Pretty Stars, In a Pretty Familiar Story

Every week the marquees change, and the choking surfeit

of trash we are boggled in gets replaced by … more trash! One look at the movie

ads clogging your newspaper can make you wonder if your brain is coming

derailed from your body. The Whole Ten

Yards , Johnson Family Vacation , Hellboy , Starsky and Hutch , 13 Going

On 30 , Mean Girls , and various

and sundry Kill Bill s and knockoffs

thereof-the list gets longer every time I turn the page. Who cares about The Alamo , that interminable bore that

makes Billy Bob Thornton, Dennis Quaid and Jason Patric look like the faces on

a box of Smith Brothers cough drops? I’m sure I’ve seen movies I have hated as

much as Dogville , Eternal Sunshine of the Spotless Mind

and About Adam , but I just can’t

remember what they are. Sadder still, what does it say about the state of

so-called criticism today when these movies nobody wants to see blast forth ads

full of thumbs-up-“way up”? What does it say about the public when the more

money dogs like Scooby-Doo 2 drag in

at the box office, the worse they seem to be? And the summer, when they save

the worst movies for the brain-dead, hasn’t even started. I should have

listened to my mother and opened a revival house. Then I could at least go

broke in style, knowing I pleased one person-myself.

And so it is with some relief when a movie comes along

like Laws of Attraction , a slick,

lushly appointed romantic comedy which will not appeal to tattooed freaks,

violence-craving kids, prison inmates or critics desperately trying to prove

how young and hip they are, but which does provide an element of the one word

that has disappeared from the world of movies. Remember the word

“entertainment”? It went the way of Vincente Minnelli. So is Laws of Attraction a great comedy? Get

real. What was the last great comedy you saw, or the last great anything? No,

in essence, Laws of Attraction is

about only two things: (1) how pretty Julianne Moore is, and (2) how pretty

Pierce Brosnan is. O.K., it’s not Billy Wilder. But compared to all of the

films I’ve suffered through lately about killing and war and dope fiends and

pedophiles and suicide, I’ll take pretty. Pretty is good.

The two stars are battling New York divorce lawyers who

fall in love hating each other. We just saw the same plot with George Clooney

and Catherine Zeta-Jones in the godawful Coen Brothers fiasco Intolerable Cruelty , but so what?

Everything is a copy of something else these days; inspired originality is as

hard to come by as one of Mr. Brosnan’s 007 Maseratis at a half-price sale. And

even with its plodding tempo and dull padding, Laws of Attraction is a better, edgier movie. The adversarial

Moore-Brosnan duo is rich, beautiful and successful, but they never go

anywhere. They do not date, or end up on Page Six. They don’t seem to have any

friends or lovers or get any bang for their bucks. What is wrong with this

picture? She is Audrey Miller, a crack attorney who is not beyond framing the

husbands of her female clients to get them better settlements. Now she’s up to

her Palm Pilot fighting off the toughest opponent she’s ever faced in a

courtroom. He is Daniel Rafferty, new in town, smart, ruthless, a GQ cover who has never lost a case. From

their opening arguments on, it’s open war in the divorce-court trenches, using

every strategy from apology to insult as they thrust and parry their way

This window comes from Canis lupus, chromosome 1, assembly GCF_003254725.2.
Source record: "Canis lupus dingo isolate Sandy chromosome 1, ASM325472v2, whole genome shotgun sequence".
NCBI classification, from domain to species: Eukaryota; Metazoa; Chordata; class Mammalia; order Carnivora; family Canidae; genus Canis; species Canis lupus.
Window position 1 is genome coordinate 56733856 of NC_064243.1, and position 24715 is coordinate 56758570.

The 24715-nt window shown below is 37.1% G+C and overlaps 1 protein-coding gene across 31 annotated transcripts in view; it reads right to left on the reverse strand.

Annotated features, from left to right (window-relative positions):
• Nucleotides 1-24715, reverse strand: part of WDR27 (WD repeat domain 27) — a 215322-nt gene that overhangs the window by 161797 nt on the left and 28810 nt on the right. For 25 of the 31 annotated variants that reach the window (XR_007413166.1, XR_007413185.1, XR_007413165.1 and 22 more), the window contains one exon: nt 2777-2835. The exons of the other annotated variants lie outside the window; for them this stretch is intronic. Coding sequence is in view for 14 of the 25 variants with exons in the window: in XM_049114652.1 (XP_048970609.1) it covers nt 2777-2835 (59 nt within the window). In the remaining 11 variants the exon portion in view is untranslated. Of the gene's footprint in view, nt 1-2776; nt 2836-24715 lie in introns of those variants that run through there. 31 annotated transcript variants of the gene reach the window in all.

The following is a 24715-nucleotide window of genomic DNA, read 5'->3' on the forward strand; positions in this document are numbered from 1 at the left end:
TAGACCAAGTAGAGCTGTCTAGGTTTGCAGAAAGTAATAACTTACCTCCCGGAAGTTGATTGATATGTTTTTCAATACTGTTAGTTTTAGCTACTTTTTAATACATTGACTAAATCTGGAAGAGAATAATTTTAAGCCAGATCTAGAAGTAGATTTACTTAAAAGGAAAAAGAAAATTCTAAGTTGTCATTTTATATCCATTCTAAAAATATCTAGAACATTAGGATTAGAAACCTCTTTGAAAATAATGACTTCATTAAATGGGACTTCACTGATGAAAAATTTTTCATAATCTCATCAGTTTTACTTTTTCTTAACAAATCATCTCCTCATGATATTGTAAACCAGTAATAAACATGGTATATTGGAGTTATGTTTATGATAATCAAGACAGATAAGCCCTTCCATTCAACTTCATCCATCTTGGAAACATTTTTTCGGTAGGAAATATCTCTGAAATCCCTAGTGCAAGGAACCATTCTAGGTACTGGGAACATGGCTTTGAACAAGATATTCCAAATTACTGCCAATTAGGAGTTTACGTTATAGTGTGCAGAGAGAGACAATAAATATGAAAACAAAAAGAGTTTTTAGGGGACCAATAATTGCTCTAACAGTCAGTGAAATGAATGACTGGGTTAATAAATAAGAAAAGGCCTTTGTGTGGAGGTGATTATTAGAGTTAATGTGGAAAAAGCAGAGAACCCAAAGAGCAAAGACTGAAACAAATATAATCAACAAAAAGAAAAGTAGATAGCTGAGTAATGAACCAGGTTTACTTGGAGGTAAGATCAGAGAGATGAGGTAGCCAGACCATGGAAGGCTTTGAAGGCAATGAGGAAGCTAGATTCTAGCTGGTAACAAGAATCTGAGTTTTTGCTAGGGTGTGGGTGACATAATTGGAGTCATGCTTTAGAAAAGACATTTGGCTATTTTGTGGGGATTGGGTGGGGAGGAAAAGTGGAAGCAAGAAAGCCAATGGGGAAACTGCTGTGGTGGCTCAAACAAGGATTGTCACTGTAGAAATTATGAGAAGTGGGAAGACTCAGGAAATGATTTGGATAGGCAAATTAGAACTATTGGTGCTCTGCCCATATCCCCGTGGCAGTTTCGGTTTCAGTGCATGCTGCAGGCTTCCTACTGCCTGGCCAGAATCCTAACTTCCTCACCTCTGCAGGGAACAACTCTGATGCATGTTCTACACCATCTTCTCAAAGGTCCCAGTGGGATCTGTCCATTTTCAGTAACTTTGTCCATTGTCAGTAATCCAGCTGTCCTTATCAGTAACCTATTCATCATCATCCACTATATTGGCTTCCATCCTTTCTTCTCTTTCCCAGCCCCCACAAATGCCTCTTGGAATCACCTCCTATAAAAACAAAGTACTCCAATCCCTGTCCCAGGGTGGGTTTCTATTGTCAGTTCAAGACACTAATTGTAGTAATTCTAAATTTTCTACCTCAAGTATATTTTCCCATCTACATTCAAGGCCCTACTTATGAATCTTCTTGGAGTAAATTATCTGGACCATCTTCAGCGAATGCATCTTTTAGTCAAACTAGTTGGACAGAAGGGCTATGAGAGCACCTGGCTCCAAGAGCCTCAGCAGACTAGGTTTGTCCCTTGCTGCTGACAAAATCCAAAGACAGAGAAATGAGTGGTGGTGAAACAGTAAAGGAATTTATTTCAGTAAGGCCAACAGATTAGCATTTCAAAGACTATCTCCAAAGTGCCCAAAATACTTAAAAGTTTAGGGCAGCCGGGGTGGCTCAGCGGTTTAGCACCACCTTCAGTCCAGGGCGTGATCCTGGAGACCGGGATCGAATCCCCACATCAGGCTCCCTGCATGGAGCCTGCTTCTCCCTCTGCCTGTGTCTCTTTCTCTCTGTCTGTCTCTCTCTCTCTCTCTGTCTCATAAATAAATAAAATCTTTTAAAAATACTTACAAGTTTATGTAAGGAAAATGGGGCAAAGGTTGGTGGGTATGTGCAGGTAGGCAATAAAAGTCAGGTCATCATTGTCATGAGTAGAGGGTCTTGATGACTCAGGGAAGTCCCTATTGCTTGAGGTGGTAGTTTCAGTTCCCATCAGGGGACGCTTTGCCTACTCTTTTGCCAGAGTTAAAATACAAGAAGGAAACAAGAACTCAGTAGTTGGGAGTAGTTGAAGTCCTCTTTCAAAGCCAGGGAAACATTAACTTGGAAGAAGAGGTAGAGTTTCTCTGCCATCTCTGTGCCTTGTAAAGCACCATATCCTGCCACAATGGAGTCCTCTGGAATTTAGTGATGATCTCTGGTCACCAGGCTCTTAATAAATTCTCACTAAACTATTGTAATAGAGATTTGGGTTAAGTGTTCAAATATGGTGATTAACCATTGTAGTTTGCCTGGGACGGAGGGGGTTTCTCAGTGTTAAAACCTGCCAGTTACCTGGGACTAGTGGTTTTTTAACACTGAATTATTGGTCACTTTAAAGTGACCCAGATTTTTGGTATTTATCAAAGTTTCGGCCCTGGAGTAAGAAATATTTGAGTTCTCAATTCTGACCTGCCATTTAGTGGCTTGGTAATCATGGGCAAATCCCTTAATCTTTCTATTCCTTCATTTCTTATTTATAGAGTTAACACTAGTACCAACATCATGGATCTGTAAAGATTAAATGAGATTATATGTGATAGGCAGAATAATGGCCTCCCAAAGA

through New York, drinking lethal Mexican cocktails, landing in bed in a moment

of horny weakness with him showing up in court dangling her panties. Two pit

bulls whose battles in one divorce trial after another become fodder for the

tabloid-news channels. Ridiculous, of course, but it’s the same stuff they

print every day in the New York Post .

Things boil over with the latest boldface divorce war between two instant

celebs, a fried-brains-a-flaky designer named Serena (Parker Posey) and her

rock-star husband, Thorne (Michael Sheen), the lead singer for a group called

the Needles. Each of them is fighting over a castle in Ireland, so it’s off to

the land of leprechauns to depose the household staff. Among the fiddles, clog

dances and shamrocks, the movie takes a detour, and the two very charming stars

get a chance to display how much charm they really have, getting married in a

drunken Guinness stout stupor. Back in Manhattan, when he wins the divorce case

because of a piece of evidence he finds accidentally in her garbage bin, it’s

time for them to hit the judge’s chambers for their own divorce. By this time,

the movie has collapsed along with every attempt at artificial respiration-but

they’re so pretty to look at, and this movie isn’t over yet. If you haven’t

dozed off, there are more surprises on the way.

The eternally debonair Brosnan, who is more underrated

than he should be, mixes some of his celebrated sardonic James Bond wit with

the sensitivity he showed in the marvelous film Evelyn . The delectable Ms. Moore is clearly having a rest from her

usual tense and demanding assignments. Famous for roles that are usually one

step away from depression, danger and death, they both look like they are

having a swell time playing a sexy, relaxed, contemporary and self-confident

rivalry in the Tracy and Hepburn mold. And there is a crisp, appealing and

hilarious contribution by Frances Fisher, who plays Ms. Moore’s rich, vain

mother. This ageless logarithm with the face lifts and the Eve Arden wisecracks

is, in real life, almost the same age as Julianne Moore. When Mr. Brosnan meets

her for the first time, he asks, “Are you really 56?” She purrs girlishly,

“Parts of me are.” She’s got all the best lines-or maybe it’s just that they’re